The ghosts in his machine
Reading the Turkish writer Orhan Pamuk recently, I was time and again reminded of S. Rangarajan ‘Sujatha’. The Tamil writer who died on Wednesday aged 72 is perhaps not very well-known outside the world of his language. But he was very much a man of the world, a post-modern leviathan who could not be bothered by such celebratory labels that he very much deserved. His real name fell victim to an eponymous elder in the world of Tamil magazines when he started writing short stories in the 60s as a young, tentative Delhi-based journalist. The nom de plume, his wife’s name, turned him into a cult figure. An engineer with Bharat Electronics who was pivotal in the team that introduced the electronic voting machine (EVM) to India, Sujatha’s parallel career as a writer turned his day job into a muse. I remember his ironic, dry wit in a travel piece in which he traverses the backwaters of Kerala to install EVMs, only to be challenged in court by a Leftist politician who suspects electoral foul play. The EVM wins the case, is sent to the polls and, with a twist in the tale, the man who lost in court wins the election.
Compassionate, incisive humour and insightful slice-of-life observations were Sujatha’s hallmarks. He championed haikus and science fiction in Tamil, wrote pulpy whodunits and penned movie scripts and dialogues for Rajnikanth-starrers and Mani Ratnam’s opuses. But he also addressed a more inward-looking, cerebral world of fringe magazines like Kanayazhi. His occasional ‘lapses’ into complex medieval Tamil poetry and religious literature contrasted sharply with the vigour with which he wrote urban murder mysteries. I have always maintained that his sleuths, the introverted lawyer Ganesh and his frivolous, skirt-chasing assistant Vasant, represent the cultural and emotional divides that Sujatha personally straddled with ease.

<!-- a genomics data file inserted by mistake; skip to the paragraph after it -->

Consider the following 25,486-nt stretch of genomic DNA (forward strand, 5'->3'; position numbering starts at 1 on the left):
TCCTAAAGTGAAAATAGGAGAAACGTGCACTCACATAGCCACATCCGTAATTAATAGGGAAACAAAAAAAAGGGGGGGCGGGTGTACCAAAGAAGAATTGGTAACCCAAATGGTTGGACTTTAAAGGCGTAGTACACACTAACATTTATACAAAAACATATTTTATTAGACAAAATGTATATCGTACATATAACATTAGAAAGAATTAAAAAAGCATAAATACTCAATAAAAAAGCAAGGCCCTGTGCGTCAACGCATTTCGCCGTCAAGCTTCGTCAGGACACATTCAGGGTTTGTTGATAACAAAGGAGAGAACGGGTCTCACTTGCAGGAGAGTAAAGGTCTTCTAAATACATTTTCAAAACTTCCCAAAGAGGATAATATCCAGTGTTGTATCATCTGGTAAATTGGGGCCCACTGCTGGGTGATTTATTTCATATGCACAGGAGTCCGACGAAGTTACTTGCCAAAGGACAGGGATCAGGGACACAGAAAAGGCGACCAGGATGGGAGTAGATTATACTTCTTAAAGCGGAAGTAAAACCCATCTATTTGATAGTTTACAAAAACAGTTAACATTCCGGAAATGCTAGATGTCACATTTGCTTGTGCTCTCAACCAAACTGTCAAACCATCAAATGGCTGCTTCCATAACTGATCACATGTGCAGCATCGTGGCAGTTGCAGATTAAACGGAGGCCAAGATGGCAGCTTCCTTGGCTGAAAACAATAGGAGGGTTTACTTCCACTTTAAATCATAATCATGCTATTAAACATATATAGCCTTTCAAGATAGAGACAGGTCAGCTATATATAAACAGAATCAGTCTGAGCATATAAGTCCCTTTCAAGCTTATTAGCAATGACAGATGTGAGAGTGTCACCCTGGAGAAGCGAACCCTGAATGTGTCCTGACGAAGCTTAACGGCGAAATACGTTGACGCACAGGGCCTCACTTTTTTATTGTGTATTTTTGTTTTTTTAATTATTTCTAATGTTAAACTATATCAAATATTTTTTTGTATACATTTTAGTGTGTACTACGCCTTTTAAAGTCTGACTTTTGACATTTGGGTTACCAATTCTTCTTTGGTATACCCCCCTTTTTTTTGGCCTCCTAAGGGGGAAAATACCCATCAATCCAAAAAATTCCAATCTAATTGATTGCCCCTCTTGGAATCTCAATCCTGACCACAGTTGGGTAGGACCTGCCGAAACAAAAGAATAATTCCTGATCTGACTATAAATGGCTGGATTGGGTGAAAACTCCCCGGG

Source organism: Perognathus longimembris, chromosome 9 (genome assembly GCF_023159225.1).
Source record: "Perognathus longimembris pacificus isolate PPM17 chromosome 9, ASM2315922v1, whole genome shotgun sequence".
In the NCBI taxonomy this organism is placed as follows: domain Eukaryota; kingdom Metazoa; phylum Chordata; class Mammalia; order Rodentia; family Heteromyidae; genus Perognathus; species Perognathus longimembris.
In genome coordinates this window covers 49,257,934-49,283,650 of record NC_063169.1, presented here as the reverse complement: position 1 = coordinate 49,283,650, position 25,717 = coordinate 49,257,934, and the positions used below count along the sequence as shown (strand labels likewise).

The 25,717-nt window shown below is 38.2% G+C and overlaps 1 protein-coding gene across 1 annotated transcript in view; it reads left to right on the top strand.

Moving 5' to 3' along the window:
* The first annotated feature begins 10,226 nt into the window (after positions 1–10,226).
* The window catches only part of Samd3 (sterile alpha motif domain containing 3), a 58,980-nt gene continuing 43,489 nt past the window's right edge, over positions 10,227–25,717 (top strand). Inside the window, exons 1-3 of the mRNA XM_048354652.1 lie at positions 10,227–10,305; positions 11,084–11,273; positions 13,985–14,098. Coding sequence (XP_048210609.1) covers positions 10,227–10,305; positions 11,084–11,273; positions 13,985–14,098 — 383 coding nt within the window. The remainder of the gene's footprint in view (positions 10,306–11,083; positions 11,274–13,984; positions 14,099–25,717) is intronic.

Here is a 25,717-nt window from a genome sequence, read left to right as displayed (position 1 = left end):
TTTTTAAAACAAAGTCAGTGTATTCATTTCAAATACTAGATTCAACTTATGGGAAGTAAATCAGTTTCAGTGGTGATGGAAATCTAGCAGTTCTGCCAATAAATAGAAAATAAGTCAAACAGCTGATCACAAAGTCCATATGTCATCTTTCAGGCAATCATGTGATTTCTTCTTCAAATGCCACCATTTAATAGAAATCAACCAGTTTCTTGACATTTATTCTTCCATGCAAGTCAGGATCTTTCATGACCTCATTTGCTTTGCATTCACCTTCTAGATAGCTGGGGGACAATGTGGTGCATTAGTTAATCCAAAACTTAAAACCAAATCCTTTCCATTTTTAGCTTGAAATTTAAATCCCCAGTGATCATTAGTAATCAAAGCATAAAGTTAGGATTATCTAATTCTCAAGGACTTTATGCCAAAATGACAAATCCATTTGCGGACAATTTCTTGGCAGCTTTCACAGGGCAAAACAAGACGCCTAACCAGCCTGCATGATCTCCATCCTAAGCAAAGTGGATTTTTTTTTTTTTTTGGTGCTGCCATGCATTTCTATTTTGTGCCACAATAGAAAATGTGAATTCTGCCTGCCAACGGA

The subtle clashes of the East and the West and the loss of innocence in a modernising, urbanising India were among his key leitmotifs. His autobiographically woven work of ‘faction’, Srirangathu Devadaigal (The Angels of Srirangam) is a classic chronicling the values and failings of the temple town where he was raised — and after whose deity he was named — through a schoolboy’s eyes.
Living in Delhi, Bangalore and later Chennai, Sujatha also covered a larger world as a much-travelled soul, finding hosts, fans and muses as Tamil speakers spread out in a shrinking globe. His column, ‘Kattradum Pettradum’ (Learnings and Inheritances) in the respected weekly, Ananda Vikatan, brought simple reminiscing to an engaging range as he mulled on everything from émigré lives to Tamil keyboards for computers. It is a pity that a writer of such dazzling modernity remains largely uncelebrated to the outside world. Hopefully, he will be celebrated by a larger world through translations posthumously.